Andorra has had a facelift. Is its new beauty worth beholding? Adrian Mourby explores on and off the slopes

Since 16 May 2007, Nicolas Sarkozy has been a prince. Not many people know this but they do in the tiny principality of Andorra. Along with an obscure Catalonian bishop, Sarkozy is co-prince of this famous ski resort. It all goes back to Henry IV of France who in 1607 issued an edict establishing that whoever happens to be in charge of France is also co-ruler of neighbouring Andorra, an independent country about the size of Doncaster.

Recently, Andorra has been tidying up its resorts – fronting its concrete blocks with local stone – and enjoying a renaissance. But this doesn't particularly impress the locals. The country keeps its collective head down and just concentrates on making money. Until the 20th century, and the first roads, very few people visited unless they happened to stumble in lost while crossing the Pyrenees. But Andorra's steep-sided mountains, blanketed in snow for five months of the year, became an asset as the British craze for skiing took off. Andorra's farmers also realised that they could make a good living from duty-free goods.

Take Pas de la Casa, for example, an unreconstructed party town on the French border. Not the most beautiful place I've ever visited, Pas consists of shops, bars and hotels of the kind that give four stars a bad name. When I climbed up the steep narrow steps to a hotel bar, I found it full of scary-looking guys with tattos on their shaven heads. Their tables were piled with MP3 players, cameras, GPSs and bottles of vodka. I decided to stay elsewhere.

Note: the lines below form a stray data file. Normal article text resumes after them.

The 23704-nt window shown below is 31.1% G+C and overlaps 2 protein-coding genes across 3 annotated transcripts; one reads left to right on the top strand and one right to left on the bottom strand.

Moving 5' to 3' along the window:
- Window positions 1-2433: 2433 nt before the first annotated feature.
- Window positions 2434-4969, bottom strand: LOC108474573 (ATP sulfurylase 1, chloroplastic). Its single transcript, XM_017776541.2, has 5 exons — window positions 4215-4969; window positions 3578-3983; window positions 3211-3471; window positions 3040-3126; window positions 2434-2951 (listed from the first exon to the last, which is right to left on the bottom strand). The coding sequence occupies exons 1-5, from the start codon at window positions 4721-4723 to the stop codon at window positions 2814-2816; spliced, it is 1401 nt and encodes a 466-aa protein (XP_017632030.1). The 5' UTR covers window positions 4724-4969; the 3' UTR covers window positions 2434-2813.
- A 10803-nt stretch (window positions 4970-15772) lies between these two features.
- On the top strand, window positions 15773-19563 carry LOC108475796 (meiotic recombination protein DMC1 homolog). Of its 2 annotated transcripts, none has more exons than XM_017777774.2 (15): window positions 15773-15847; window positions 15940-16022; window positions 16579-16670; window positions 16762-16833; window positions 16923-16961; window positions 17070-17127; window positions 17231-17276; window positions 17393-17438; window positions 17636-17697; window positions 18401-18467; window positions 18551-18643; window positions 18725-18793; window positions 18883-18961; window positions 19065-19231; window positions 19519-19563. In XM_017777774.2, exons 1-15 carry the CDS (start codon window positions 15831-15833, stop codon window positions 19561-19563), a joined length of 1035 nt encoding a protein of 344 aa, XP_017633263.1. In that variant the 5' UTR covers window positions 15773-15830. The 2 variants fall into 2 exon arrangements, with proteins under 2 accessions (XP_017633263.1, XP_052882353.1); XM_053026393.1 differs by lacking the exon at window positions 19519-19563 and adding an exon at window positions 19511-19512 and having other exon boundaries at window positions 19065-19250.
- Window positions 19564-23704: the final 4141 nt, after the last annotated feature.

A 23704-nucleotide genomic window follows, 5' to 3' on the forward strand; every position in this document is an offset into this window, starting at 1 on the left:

Driving west down the steep inclines of the Valira d'Oriente I came to Soldeu, a chic stone village dominated by the Calbo family, local farmers who have built most of its hotels and restaurants, even one of its ski lifts. I checked into their five-star Sport Hotel Hermitage and sank into the lobby's huge leather sofa. My room had so many cushions and pillows you could hardly make out the bed. Soldeu caters for a very different market from Pas de la Casa. Moreover, it is in the middle of the Grandvalira, a sequence of linked pistes running between six Andorran villages.

Prices are steep at the Hermitage restaurant, but fortunately the Calbos have also built a typical British pub, The Villager, which serves typical British food, by which they mean chilli, curry and nachos with lashings of karaoke on Friday nights. Better still, the village has a few bordas left. These traditional farmhouse restaurants serve Andorran specialities such as trinxat (potato and cabbage) and escudella (a meat stew) and pitchers of good cheap wine.

The next day I drove down to the capital village of Andorra la Vella. I found the parliament building, tiny and built of slate and looking for all the world like a youth hostel. The cathedral is similarly rustic and minute. In the afternoon I drove up to Arinsal, a little family-friendly village on the country's western border. The tiny stone church of St Andreu d'Arinsal was chiming the quarter hour as I got out. Everyone was asleep, even the chairlift, but I found lunch at Hotel Micolau, a 13th-century stone building on the main street. Fiona, a cheery English expat, poured me a small beer. "Have you come far?"

"Pas de la Casa."

"Oh you've crossed coast to coast!" She laughed. "You'd better have a pint."

Crystal Ski (0871 231 2256; offers seven nights half-board at the five-star Sport Hotel Hermitage in Soldeu from £899 per person, including flights and transfers.

Andorra Tourism (00 34 93 508 84 48;